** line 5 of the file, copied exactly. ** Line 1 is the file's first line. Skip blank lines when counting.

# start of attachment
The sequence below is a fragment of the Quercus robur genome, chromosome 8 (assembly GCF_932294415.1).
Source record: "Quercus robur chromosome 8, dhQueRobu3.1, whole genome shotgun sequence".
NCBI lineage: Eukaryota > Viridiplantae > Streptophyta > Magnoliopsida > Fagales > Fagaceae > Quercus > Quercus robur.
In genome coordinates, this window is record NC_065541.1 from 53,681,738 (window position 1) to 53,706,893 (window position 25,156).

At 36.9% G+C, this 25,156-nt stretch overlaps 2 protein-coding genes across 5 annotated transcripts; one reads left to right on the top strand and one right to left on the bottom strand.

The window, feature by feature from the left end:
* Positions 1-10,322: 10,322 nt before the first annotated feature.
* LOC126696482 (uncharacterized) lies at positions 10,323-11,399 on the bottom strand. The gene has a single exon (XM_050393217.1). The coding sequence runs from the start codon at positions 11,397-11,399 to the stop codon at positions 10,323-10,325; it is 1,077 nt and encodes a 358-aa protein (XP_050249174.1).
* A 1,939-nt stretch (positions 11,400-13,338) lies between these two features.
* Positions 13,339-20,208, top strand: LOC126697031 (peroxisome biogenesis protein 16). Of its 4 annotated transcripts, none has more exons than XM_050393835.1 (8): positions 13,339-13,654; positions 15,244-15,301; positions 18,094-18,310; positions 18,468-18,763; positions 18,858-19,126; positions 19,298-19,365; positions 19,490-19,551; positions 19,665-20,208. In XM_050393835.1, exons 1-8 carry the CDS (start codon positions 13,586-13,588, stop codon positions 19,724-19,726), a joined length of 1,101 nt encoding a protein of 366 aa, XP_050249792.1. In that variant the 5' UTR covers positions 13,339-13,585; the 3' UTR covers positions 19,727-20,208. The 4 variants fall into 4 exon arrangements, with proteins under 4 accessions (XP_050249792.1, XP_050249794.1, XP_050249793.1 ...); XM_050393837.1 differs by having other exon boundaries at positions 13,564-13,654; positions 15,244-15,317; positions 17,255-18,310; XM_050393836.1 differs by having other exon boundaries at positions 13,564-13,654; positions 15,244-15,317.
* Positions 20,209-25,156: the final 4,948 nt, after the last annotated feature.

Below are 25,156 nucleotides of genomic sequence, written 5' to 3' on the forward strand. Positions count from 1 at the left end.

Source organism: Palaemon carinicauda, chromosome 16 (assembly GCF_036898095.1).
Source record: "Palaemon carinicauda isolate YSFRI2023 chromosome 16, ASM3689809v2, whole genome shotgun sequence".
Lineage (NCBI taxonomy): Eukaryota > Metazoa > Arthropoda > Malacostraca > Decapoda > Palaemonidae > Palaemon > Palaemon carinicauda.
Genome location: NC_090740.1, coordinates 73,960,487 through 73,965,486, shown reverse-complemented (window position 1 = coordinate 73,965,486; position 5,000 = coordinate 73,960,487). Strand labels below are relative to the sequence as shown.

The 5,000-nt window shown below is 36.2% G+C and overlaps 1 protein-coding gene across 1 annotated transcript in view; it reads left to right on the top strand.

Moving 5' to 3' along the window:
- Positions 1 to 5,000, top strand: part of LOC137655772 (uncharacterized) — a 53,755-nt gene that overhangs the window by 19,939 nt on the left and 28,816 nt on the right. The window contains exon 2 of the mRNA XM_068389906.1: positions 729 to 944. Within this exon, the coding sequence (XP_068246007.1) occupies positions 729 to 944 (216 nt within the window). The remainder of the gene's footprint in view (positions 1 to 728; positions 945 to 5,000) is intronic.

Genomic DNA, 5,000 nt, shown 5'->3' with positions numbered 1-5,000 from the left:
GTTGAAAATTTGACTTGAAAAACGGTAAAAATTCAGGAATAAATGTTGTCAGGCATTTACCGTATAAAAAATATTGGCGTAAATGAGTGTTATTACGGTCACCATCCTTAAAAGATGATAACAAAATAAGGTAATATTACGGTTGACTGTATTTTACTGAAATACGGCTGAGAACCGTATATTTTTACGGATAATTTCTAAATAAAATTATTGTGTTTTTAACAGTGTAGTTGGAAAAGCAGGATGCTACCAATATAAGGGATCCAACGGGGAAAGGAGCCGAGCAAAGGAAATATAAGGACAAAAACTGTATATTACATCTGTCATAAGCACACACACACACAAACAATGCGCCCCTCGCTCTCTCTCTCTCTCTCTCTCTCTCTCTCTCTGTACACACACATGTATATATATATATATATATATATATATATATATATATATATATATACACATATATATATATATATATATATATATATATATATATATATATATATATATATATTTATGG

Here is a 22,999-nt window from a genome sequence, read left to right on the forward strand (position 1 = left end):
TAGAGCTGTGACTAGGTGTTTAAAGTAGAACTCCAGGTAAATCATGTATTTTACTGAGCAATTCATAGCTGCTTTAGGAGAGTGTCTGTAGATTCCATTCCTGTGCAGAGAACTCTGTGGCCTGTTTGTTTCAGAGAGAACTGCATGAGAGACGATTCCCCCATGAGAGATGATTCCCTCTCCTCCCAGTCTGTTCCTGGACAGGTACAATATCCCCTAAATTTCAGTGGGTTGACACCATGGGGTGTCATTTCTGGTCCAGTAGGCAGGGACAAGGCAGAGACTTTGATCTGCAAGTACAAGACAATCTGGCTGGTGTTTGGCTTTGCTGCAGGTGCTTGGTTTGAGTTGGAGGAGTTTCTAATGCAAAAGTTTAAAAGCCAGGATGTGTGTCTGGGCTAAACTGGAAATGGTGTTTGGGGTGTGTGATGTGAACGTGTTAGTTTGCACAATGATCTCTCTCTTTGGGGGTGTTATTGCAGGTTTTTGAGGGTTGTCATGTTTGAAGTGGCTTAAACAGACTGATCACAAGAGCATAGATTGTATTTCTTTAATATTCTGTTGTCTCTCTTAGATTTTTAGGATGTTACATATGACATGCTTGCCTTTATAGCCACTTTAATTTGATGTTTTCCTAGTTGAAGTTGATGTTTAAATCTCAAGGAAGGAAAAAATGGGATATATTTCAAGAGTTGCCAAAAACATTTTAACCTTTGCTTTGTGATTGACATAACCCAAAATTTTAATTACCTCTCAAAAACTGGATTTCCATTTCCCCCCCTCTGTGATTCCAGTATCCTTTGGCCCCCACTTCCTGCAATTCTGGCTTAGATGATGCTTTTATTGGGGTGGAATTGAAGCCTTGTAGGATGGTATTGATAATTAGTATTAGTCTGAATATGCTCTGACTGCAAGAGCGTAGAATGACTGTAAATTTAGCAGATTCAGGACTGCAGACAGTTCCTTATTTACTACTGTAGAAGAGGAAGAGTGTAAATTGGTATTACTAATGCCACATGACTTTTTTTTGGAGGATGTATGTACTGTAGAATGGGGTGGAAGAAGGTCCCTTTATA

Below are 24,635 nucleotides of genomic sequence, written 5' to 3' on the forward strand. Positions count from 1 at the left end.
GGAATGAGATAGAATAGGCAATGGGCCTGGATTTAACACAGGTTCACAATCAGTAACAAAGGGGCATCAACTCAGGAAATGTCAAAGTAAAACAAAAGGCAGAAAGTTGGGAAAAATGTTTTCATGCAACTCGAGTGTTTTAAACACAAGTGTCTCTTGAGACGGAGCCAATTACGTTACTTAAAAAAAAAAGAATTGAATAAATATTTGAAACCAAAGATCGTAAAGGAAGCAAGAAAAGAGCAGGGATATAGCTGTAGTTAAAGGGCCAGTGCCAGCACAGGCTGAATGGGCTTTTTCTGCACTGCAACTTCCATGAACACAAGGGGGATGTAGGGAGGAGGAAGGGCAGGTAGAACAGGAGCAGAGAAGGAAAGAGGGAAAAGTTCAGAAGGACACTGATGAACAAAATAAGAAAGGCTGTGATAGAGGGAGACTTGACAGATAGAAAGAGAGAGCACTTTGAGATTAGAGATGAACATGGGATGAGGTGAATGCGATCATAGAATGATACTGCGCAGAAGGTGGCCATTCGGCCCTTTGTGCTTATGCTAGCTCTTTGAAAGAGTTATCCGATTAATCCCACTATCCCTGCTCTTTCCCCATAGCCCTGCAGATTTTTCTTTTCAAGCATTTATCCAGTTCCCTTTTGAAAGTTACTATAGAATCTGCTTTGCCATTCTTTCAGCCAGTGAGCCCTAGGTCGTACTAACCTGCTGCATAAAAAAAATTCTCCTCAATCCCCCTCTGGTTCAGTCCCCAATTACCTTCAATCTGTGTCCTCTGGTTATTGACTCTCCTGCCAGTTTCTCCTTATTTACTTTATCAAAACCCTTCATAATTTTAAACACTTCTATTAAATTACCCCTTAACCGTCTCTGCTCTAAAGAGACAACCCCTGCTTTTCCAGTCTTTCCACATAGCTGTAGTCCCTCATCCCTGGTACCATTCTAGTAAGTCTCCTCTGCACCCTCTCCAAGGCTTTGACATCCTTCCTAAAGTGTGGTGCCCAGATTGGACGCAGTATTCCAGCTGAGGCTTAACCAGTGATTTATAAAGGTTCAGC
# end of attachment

At 36.9% G+C, this 25,156-nt stretch overlaps 2 protein-coding genes across 5 annotated transcripts; one reads left to right on the top strand and one right to left on the bottom strand.